Michaela Vidlakova

Michaela Vidlakova

This photograph was taken in our Prague apartment in 1937. In the photograph with me is Liza, our friends’ daughter.

We belonged to the middle class. My mother taught at a school and my father worked in a small furriery. It was managed by its Jewish owner, and my father was in charge of sales and production. There was an accountant, then just a master tradesman and some workers. My father used to take the train out of Prague to go to the factory. We didn’t have a car.

We lived in Prague in the neighborhood of Letna in a modern apartment on Hermanova Street. The apartment had central heating and hot water. We probably had parquet floors, but in one room there was this soft rubber with blue stripes. I liked it a lot back then, and loved playing there, because it was soft and wasn’t slippery. It wasn’t my room; I didn’t have a room of my own, but I played there the most, and I remember the rubber on that floor to this day. The apartment had this smaller kitchen and then a bedroom, a living room, and some sort of den of my father’s with bookcases.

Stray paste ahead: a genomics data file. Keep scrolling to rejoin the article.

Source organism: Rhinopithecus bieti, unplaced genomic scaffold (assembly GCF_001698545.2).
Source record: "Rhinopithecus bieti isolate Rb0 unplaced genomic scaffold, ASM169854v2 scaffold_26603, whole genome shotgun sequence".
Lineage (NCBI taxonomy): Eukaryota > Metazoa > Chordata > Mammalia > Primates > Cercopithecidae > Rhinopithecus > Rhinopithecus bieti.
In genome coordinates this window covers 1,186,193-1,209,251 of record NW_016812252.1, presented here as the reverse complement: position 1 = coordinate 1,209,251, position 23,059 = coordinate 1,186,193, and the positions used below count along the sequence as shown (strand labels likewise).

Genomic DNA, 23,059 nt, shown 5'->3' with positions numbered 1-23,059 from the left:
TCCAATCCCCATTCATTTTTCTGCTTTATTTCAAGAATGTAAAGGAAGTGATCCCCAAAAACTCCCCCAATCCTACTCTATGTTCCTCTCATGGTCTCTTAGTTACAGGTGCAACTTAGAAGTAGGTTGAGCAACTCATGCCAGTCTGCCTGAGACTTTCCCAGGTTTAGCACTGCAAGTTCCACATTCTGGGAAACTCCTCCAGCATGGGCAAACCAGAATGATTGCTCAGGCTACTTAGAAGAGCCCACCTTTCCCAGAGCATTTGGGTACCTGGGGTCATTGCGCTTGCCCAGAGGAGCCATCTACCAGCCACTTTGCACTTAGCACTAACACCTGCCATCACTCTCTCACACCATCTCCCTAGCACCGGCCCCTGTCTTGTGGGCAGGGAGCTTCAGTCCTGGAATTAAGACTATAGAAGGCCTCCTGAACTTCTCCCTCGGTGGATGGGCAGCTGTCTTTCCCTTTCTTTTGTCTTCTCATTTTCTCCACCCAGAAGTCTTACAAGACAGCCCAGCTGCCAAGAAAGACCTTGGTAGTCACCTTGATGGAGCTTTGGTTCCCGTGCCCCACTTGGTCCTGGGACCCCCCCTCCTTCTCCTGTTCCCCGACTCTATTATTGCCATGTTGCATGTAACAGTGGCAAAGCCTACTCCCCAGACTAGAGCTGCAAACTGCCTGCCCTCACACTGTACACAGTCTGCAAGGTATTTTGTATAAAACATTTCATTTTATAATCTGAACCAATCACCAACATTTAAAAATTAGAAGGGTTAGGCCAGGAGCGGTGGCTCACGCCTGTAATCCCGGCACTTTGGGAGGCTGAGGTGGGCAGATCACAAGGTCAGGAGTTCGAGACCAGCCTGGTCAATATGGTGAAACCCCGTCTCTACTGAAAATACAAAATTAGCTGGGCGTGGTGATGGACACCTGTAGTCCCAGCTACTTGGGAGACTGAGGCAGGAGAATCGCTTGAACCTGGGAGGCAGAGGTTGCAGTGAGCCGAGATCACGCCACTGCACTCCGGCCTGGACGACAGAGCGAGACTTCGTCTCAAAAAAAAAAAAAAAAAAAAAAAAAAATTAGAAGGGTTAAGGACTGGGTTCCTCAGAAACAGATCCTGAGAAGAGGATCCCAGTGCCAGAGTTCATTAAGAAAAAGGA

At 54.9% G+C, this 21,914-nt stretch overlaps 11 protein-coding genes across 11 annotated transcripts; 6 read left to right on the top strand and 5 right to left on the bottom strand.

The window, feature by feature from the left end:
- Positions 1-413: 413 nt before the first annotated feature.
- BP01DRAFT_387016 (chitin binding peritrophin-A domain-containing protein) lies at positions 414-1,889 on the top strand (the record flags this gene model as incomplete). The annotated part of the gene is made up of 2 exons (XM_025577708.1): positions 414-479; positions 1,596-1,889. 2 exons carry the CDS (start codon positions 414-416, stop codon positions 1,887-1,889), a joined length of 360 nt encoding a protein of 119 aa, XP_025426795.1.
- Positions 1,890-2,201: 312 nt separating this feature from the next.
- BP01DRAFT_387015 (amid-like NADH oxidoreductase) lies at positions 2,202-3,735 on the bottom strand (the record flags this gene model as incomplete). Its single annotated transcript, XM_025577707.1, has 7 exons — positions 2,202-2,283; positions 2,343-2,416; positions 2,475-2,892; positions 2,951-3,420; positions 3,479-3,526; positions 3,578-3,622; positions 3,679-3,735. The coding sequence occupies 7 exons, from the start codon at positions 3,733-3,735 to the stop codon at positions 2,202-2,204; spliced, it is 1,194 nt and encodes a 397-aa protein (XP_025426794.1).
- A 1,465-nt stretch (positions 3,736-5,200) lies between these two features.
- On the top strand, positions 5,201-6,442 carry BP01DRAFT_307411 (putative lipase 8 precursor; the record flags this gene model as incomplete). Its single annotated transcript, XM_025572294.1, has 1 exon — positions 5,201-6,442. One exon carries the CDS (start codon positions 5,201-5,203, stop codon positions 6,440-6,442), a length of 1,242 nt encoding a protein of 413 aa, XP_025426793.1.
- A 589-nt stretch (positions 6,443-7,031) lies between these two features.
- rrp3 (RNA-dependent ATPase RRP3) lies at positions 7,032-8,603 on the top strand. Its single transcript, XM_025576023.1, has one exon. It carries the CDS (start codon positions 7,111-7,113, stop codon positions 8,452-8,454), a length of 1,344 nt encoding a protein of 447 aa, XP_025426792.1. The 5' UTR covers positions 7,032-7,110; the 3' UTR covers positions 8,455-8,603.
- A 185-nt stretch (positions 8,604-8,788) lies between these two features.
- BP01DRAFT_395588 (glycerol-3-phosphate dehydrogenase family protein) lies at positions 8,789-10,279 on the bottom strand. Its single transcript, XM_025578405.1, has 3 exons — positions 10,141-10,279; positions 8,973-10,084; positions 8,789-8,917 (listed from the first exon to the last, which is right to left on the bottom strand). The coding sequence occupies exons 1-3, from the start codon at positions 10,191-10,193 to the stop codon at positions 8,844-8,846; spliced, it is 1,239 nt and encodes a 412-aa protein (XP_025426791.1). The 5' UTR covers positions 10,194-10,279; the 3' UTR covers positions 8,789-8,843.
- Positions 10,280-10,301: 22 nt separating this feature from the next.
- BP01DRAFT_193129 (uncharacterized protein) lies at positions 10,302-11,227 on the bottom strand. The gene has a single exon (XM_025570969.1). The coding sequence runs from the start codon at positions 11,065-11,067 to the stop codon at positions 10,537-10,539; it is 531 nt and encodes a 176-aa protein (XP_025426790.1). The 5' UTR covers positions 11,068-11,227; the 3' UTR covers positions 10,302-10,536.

We didn’t have any pets at home. All I remember is that when I was completely little, I got a baby chick. There used to be a delicatessen on Jungmann Square in Prague, and before Easter they had little yellow chicks in the store window. I really liked them, so my parents bought me one little chick like that. That probably wasn’t the best thing to have in our apartment, so I most likely didn’t have it for too long. But I remember one photo where I’m playing with the chick. Later Jews weren’t even allowed to have animals.

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